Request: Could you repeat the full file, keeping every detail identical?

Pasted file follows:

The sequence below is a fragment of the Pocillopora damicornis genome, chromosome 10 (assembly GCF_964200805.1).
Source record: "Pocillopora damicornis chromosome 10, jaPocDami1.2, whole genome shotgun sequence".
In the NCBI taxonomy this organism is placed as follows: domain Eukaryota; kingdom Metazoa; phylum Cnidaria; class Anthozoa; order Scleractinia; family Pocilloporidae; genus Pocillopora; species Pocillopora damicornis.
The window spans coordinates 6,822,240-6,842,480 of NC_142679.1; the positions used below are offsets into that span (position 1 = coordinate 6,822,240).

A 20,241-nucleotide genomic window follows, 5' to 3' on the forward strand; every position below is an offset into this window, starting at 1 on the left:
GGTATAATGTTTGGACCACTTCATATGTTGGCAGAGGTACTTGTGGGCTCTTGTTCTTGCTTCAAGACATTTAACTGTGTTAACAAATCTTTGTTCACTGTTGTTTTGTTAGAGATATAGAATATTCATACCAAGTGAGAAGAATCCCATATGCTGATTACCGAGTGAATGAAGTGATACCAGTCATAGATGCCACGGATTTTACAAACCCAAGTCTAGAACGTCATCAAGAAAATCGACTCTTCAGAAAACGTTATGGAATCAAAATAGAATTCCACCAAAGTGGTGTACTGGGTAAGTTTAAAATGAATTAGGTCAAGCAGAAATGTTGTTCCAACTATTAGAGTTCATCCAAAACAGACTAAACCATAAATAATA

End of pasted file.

The sequence below is a fragment of the Pocillopora damicornis genome, chromosome 10 (assembly GCF_964200805.1).
Source record: "Pocillopora damicornis chromosome 10, jaPocDami1.2, whole genome shotgun sequence".
In the NCBI taxonomy this organism is placed as follows: domain Eukaryota; kingdom Metazoa; phylum Cnidaria; class Anthozoa; order Scleractinia; family Pocilloporidae; genus Pocillopora; species Pocillopora damicornis.
The window spans coordinates 6,822,240-6,842,480 of NC_142679.1; the positions used below are offsets into that span (position 1 = coordinate 6,822,240).

A 20,241-nucleotide genomic window follows, 5' to 3' on the forward strand; every position below is an offset into this window, starting at 1 on the left:
GGTATAATGTTTGGACCACTTCATATGTTGGCAGAGGTACTTGTGGGCTCTTGTTCTTGCTTCAAGACATTTAACTGTGTTAACAAATCTTTGTTCACTGTTGTTTTGTTAGAGATATAGAATATTCATACCAAGTGAGAAGAATCCCATATGCTGATTACCGAGTGAATGAAGTGATACCAGTCATAGATGCCACGGATTTTACAAACCCAAGTCTAGAACGTCATCAAGAAAATCGACTCTTCAGAAAACGTTATGGAATCAAAATAGAATTCCACCAAAGTGGTGTACTGGGTAAGTTTAAAATGAATTAGGTCAAGCAGAAATGTTGTTCCAACTATTAGAGTTCATCCAAAACAGACTAAACCATAAATAATA